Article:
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Gene Review

Dok2  -  docking protein 2

Mus musculus

Synonyms: Docking protein 2, Dok-R, Dok-related protein, DokR, Downstream of tyrosine kinase 2, ...
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Disease relevance of Dok2


High impact information on Dok2


Biological context of Dok2


Anatomical context of Dok2

  • Most notably, DokR dramatically reduced repopulation of the thymus, in part by reducing the number of T cell precursors seeding in the thymus, but equally, through inhibiting the transition of CD4(-)CD8(-) to CD4(+)CD8(+) T cells [4].
  • When introduced into lethally irradiated mice, hematopoietic cells expressing DokR showed a drastically reduced capacity to repopulate lymphoid tissues [4].
  • Retroviral-mediated expression of DokR in bone marrow cells dramatically inhibited their capacity to form colonies in vitro in response to the cytokines macrophage colony-stimulating factor and stem cell factor, whereas responses to interleukin-3 and granulocyte macrophage colony-stimulating factor were only weakly affected [4].
  • Dok-R is coexpressed with Tek in a number of endothelial cell lines [6].

Associations of Dok2 with chemical compounds

  • We found that upon ligand binding, CD200R is phosphorylated on tyrosine and subsequently binds to adapter proteins Dok1 and Dok2 [7].
  • Further, they raise the interesting possibility that Dok2 plays an important role in integrin outside-in signaling through a physical and functional interaction with integrin alpha(IIb)beta(3) [8].
  • Background: We previously demonstrated that Dok2 is rapidly phosphorylated on tyrosine residues in platelets in response to thrombin, the immunoreceptor tyrosine-based activation motif-coupled collagen receptor glycoprotein (GP) VI, and by integrin alpha(IIb)beta(3) [8].
  • A unique autophosphorylation site on Tie2/Tek mediates Dok-R phosphotyrosine binding domain binding and function [9].

Physical interactions of Dok2


Regulatory relationships of Dok2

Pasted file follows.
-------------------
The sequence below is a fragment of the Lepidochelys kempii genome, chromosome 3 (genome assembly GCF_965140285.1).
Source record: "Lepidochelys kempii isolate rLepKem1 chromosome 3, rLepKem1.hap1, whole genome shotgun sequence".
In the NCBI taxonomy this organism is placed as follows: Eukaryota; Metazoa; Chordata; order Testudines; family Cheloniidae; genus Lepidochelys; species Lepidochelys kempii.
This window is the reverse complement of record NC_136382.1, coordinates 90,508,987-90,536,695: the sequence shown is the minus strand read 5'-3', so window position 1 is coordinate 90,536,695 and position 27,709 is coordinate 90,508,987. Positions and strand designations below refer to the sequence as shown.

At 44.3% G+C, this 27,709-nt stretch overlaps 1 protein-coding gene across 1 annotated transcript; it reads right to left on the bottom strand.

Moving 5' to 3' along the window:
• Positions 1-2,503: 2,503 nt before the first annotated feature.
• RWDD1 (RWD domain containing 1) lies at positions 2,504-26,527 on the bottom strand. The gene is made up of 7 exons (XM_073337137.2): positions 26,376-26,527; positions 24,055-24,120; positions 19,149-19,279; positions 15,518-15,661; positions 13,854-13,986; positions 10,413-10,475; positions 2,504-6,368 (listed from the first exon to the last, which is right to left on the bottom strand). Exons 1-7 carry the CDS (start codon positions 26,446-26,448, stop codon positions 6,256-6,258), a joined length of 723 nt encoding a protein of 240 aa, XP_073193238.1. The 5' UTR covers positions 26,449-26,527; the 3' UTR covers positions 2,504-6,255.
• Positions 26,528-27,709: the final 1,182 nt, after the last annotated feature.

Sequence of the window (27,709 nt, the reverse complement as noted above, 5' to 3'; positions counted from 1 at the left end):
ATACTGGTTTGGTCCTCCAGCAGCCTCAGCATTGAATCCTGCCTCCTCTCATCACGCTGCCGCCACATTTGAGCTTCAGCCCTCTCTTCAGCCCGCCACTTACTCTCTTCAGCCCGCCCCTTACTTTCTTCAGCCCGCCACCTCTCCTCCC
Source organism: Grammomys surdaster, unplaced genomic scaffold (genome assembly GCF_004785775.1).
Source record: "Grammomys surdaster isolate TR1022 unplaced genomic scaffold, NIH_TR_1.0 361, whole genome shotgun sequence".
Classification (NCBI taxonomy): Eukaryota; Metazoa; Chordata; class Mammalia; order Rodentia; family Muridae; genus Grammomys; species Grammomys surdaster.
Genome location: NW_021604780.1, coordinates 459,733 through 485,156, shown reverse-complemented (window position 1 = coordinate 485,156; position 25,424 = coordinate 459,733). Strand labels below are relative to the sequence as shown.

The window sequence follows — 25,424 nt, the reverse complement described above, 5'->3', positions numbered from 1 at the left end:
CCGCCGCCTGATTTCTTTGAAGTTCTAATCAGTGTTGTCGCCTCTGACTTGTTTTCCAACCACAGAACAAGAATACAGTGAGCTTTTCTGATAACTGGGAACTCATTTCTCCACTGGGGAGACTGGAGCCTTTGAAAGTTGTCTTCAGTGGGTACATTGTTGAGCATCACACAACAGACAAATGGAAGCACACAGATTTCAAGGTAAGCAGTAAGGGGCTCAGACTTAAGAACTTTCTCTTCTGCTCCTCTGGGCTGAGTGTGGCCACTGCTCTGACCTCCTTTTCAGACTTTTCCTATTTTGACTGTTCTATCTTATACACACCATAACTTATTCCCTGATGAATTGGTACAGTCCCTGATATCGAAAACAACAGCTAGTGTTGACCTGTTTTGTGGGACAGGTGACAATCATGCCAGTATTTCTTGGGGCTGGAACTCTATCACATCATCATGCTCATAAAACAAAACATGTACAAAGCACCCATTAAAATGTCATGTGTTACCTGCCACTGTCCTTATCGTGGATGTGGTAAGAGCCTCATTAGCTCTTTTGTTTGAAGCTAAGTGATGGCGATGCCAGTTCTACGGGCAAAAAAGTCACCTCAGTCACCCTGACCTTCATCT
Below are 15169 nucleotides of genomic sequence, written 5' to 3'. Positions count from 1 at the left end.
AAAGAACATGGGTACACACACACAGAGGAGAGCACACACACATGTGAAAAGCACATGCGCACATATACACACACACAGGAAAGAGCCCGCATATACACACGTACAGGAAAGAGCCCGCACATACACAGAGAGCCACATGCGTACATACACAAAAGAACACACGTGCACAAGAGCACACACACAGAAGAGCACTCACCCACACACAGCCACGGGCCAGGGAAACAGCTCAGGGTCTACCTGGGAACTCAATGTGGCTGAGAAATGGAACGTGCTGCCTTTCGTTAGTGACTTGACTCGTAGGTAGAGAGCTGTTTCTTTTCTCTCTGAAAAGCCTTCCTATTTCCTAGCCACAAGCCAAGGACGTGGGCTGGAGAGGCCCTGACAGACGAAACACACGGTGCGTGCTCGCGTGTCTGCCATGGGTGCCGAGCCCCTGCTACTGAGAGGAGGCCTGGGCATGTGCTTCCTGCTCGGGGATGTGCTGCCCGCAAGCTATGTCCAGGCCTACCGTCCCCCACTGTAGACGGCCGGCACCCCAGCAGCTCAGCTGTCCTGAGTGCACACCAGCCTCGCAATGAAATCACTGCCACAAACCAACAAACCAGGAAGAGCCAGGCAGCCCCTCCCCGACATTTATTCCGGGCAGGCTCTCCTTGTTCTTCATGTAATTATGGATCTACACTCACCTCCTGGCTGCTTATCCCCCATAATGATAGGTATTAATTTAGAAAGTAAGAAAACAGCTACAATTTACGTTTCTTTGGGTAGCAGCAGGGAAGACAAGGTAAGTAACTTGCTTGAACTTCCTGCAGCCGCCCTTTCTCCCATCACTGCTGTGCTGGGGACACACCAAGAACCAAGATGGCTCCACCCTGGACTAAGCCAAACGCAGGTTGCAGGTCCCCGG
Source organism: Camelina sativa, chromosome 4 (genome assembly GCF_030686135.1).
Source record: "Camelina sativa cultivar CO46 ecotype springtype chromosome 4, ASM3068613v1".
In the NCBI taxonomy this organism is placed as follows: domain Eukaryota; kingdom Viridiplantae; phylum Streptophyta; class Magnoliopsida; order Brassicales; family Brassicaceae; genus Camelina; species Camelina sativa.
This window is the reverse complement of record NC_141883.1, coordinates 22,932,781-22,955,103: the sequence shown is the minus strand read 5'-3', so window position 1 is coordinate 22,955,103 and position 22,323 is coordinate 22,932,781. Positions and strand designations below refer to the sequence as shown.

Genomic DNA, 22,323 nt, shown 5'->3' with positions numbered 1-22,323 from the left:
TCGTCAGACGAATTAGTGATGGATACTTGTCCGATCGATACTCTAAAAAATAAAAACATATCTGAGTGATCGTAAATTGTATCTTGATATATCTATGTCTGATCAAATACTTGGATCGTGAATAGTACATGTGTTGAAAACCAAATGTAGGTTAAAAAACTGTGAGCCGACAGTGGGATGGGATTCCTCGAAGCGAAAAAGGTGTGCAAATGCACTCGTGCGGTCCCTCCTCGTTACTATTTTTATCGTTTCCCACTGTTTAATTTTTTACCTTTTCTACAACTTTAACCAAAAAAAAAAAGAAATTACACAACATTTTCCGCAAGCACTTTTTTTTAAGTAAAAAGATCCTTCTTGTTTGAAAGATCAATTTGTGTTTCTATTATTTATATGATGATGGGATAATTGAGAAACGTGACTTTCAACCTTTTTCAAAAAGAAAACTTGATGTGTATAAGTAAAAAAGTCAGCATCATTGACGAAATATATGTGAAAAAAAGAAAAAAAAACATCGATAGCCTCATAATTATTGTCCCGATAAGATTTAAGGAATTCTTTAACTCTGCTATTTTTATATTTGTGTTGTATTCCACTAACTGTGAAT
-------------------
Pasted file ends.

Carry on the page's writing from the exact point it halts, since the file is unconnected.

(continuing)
Other interactions of Dok2


Analytical, diagnostic and therapeutic context of Dok2

  • Immunoprecipitation experiments using DokR-specific antibodies revealed an interaction between endogenous DokR and a 150-kDa protein that is tyrosine-phosphorylated in EGF-stimulated BaF/3 cells [5].


  1. Role of Dok-1 and Dok-2 in myeloid homeostasis and suppression of leukemia. Yasuda, T., Shirakata, M., Iwama, A., Ishii, A., Ebihara, Y., Osawa, M., Honda, K., Shinohara, H., Sudo, K., Tsuji, K., Nakauchi, H., Iwakura, Y., Hirai, H., Oda, H., Yamamoto, T., Yamanashi, Y. J. Exp. Med. (2004) [Pubmed]
  2. FRIP, a hematopoietic cell-specific rasGAP-interacting protein phosphorylated in response to cytokine stimulation. Nelms, K., Snow, A.L., Hu-Li, J., Paul, W.E. Immunity (1998) [Pubmed]
  3. Dok-1 and Dok-2 are negative regulators of lipopolysaccharide-induced signaling. Shinohara, H., Inoue, A., Toyama-Sorimachi, N., Nagai, Y., Yasuda, T., Suzuki, H., Horai, R., Iwakura, Y., Yamamoto, T., Karasuyama, H., Miyake, K., Yamanashi, Y. J. Exp. Med. (2005) [Pubmed]
  4. Dok-related protein negatively regulates T cell development via its RasGTPase-activating protein and Nck docking sites. Gugasyan, R., Quilici, C., I, S.T., Grail, D., Verhagen, A.M., Roberts, A., Kitamura, T., Dunn, A.R., Lock, P. J. Cell Biol. (2002) [Pubmed]
  5. Independent SH2-binding sites mediate interaction of Dok-related protein with RasGTPase-activating protein and Nck. Lock, P., Casagranda, F., Dunn, A.R. J. Biol. Chem. (1999) [Pubmed]
  6. The Tek/Tie2 receptor signals through a novel Dok-related docking protein, Dok-R. Jones, N., Dumont, D.J. Oncogene (1998) [Pubmed]
  7. Molecular mechanisms of CD200 inhibition of mast cell activation. Zhang, S., Cherwinski, H., Sedgwick, J.D., Phillips, J.H. J. Immunol. (2004) [Pubmed]
  8. Differential regulation of adapter proteins Dok2 and Dok1 in platelets, leading to an association of Dok2 with integrin alphabeta. Hughan, S.C., Watson, S.P. J. Thromb. Haemost. (2007) [Pubmed]
  9. A unique autophosphorylation site on Tie2/Tek mediates Dok-R phosphotyrosine binding domain binding and function. Jones, N., Chen, S.H., Sturk, C., Master, Z., Tran, J., Kerbel, R.S., Dumont, D.J. Mol. Cell. Biol. (2003) [Pubmed]
  10. Inhibition of the Jun N-terminal protein kinase pathway by SHIP-1, a lipid phosphatase that interacts with the adaptor molecule Dok-3. Robson, J.D., Davidson, D., Veillette, A. Mol. Cell. Biol. (2004) [Pubmed]
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